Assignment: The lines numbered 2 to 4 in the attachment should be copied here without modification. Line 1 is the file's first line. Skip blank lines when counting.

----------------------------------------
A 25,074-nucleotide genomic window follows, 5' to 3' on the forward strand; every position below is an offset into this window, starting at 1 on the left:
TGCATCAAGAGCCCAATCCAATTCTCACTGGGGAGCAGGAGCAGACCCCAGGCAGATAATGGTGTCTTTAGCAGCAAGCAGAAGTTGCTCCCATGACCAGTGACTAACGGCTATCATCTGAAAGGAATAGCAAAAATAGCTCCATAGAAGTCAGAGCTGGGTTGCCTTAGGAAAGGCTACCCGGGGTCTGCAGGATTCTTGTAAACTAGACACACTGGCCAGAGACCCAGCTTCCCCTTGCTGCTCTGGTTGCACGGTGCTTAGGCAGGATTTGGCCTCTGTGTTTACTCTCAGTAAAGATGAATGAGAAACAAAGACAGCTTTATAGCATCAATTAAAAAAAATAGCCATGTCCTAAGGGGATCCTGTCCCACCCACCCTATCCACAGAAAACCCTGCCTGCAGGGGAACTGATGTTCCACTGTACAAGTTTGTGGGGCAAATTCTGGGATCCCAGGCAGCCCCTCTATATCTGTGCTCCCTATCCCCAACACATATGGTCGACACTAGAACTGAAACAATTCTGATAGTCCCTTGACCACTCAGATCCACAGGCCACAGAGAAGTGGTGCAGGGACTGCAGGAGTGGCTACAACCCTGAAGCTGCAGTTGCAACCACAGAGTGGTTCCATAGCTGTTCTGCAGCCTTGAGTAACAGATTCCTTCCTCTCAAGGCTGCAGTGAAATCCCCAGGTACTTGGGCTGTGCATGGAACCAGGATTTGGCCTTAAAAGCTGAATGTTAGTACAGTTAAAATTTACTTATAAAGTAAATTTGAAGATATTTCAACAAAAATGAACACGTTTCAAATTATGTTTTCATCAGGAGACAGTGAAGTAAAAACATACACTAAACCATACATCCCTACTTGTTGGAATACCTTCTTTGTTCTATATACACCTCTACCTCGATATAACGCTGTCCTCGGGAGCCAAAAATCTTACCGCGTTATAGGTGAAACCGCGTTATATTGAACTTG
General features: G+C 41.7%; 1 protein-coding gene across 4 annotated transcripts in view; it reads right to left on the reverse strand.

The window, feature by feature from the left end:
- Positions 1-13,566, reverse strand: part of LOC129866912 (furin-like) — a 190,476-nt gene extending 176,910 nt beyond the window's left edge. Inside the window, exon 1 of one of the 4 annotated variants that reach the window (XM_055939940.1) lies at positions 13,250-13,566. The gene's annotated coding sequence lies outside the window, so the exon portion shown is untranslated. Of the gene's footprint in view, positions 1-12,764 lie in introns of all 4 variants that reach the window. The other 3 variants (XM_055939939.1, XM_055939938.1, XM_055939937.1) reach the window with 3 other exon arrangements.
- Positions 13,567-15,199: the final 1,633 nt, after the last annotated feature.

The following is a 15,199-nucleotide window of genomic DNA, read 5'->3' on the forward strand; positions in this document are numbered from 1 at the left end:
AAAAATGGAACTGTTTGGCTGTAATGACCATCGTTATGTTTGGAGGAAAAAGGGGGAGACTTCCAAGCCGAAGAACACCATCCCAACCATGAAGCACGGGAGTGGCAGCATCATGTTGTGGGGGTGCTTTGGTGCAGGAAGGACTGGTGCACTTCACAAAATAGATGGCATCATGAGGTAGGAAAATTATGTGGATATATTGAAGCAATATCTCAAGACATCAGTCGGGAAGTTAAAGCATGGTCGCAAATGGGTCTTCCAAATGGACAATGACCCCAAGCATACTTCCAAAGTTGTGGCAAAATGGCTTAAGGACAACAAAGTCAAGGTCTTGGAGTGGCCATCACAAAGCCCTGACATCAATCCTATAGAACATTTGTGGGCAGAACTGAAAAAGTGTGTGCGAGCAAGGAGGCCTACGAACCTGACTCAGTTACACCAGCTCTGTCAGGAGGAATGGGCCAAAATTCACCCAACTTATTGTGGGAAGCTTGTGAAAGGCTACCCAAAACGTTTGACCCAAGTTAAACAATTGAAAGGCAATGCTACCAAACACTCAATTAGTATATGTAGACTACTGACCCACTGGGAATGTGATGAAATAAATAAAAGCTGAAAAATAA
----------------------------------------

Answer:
TGCATCAAGAGCCCAATCCAATTCTCACTGGGGAGCAGGAGCAGACCCCAGGCAGATAATGGTGTCTTTAGCAGCAAGCAGAAGTTGCTCCCATGACCAGTGACTAACGGCTATCATCTGAAAGGAATAGCAAAAATAGCTCCATAGAAGTCAGAGCTGGGTTGCCTTAGGAAAGGCTACCCGGGGTCTGCAGGATTCTTGTAAACTAGACACACTGGCCAGAGACCCAGCTTCCCCTTGCTGCTCTGGTTGCACGGTGCTTAGGCAGGATTTGGCCTCTGTGTTTACTCTCAGTAAAGATGAATGAGAAACAAAGACAGCTTTATAGCATCAATTAAAAAAAATAGCCATGTCCTAAGGGGATCCTGTCCCACCCACCCTATCCACAGAAAACCCTGCCTGCAGGGGAACTGATGTTCCACTGTACAAGTTTGTGGGGCAAATTCTGGGATCCCAGGCAGCCCCTCTATATCTGTGCTCCCTATCCCCAACACATATGGTCGACACTAGAACTGAAACAATTCTGATAGTCCCTTGACCACTCAGATCCACAGGCCACAGAGAAGTGGTGCAGGGACTGCAGGAGTGGCTACAACCCTGAAGCTGCAGTTGCAACCACAGAGTGGTTCCATAGCTGTTCTGCAGCCTTGAGTAACAGATTCCTTCCTCTCAAGGCTGCAGTGAAATCCCCAGGTACTTGGGCTGTGCATGGAACCAGGATTTGGCCTTAAAAGCTGAATGTTAGTACAGTTAAAATTTACTTATAAAGTAAATTTGAAGATATTTCAACAAAAATGAACACGTTTCAAATTATGTTTTCATCAGGAGACAGTGAAGTAAAAACATACACTAAACCATACATCCCTACTTGTTGGAATACCTTCTTTGTTCTATATACACCTCTACCTCGATATAACGCTGTCCTCGGGAGCCAAAAATCTTACCGCGTTATAGGTGAAACCGCGTTATATTGAACTTG
General features: G+C 41.7%; 1 protein-coding gene across 4 annotated transcripts in view; it reads right to left on the reverse strand.

The window, feature by feature from the left end: